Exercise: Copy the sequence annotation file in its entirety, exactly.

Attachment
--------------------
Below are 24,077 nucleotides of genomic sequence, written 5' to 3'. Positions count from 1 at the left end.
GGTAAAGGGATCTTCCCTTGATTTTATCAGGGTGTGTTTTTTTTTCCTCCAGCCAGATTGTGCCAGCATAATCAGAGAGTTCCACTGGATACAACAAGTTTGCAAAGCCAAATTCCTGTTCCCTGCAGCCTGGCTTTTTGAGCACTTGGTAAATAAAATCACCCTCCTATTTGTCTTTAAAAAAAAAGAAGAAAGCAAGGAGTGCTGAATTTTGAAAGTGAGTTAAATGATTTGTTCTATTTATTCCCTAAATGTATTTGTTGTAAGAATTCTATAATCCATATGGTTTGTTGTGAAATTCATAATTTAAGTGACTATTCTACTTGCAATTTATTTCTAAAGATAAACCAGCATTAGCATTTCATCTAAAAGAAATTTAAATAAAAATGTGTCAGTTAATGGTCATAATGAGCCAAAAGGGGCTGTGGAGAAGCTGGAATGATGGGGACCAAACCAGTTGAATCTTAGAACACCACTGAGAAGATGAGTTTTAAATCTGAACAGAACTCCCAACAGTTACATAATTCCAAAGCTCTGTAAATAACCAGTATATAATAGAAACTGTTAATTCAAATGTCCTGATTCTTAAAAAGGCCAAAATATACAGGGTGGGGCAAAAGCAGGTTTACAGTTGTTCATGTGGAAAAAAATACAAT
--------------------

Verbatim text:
Below are 24,077 nucleotides of genomic sequence, written 5' to 3'. Positions count from 1 at the left end.
GGTAAAGGGATCTTCCCTTGATTTTATCAGGGTGTGTTTTTTTTTCCTCCAGCCAGATTGTGCCAGCATAATCAGAGAGTTCCACTGGATACAACAAGTTTGCAAAGCCAAATTCCTGTTCCCTGCAGCCTGGCTTTTTGAGCACTTGGTAAATAAAATCACCCTCCTATTTGTCTTTAAAAAAAAAGAAGAAAGCAAGGAGTGCTGAATTTTGAAAGTGAGTTAAATGATTTGTTCTATTTATTCCCTAAATGTATTTGTTGTAAGAATTCTATAATCCATATGGTTTGTTGTGAAATTCATAATTTAAGTGACTATTCTACTTGCAATTTATTTCTAAAGATAAACCAGCATTAGCATTTCATCTAAAAGAAATTTAAATAAAAATGTGTCAGTTAATGGTCATAATGAGCCAAAAGGGGCTGTGGAGAAGCTGGAATGATGGGGACCAAACCAGTTGAATCTTAGAACACCACTGAGAAGATGAGTTTTAAATCTGAACAGAACTCCCAACAGTTACATAATTCCAAAGCTCTGTAAATAACCAGTATATAATAGAAACTGTTAATTCAAATGTCCTGATTCTTAAAAAGGCCAAAATATACAGGGTGGGGCAAAAGCAGGTTTACAGTTGTTCATGTGGAAAAAAATACAAT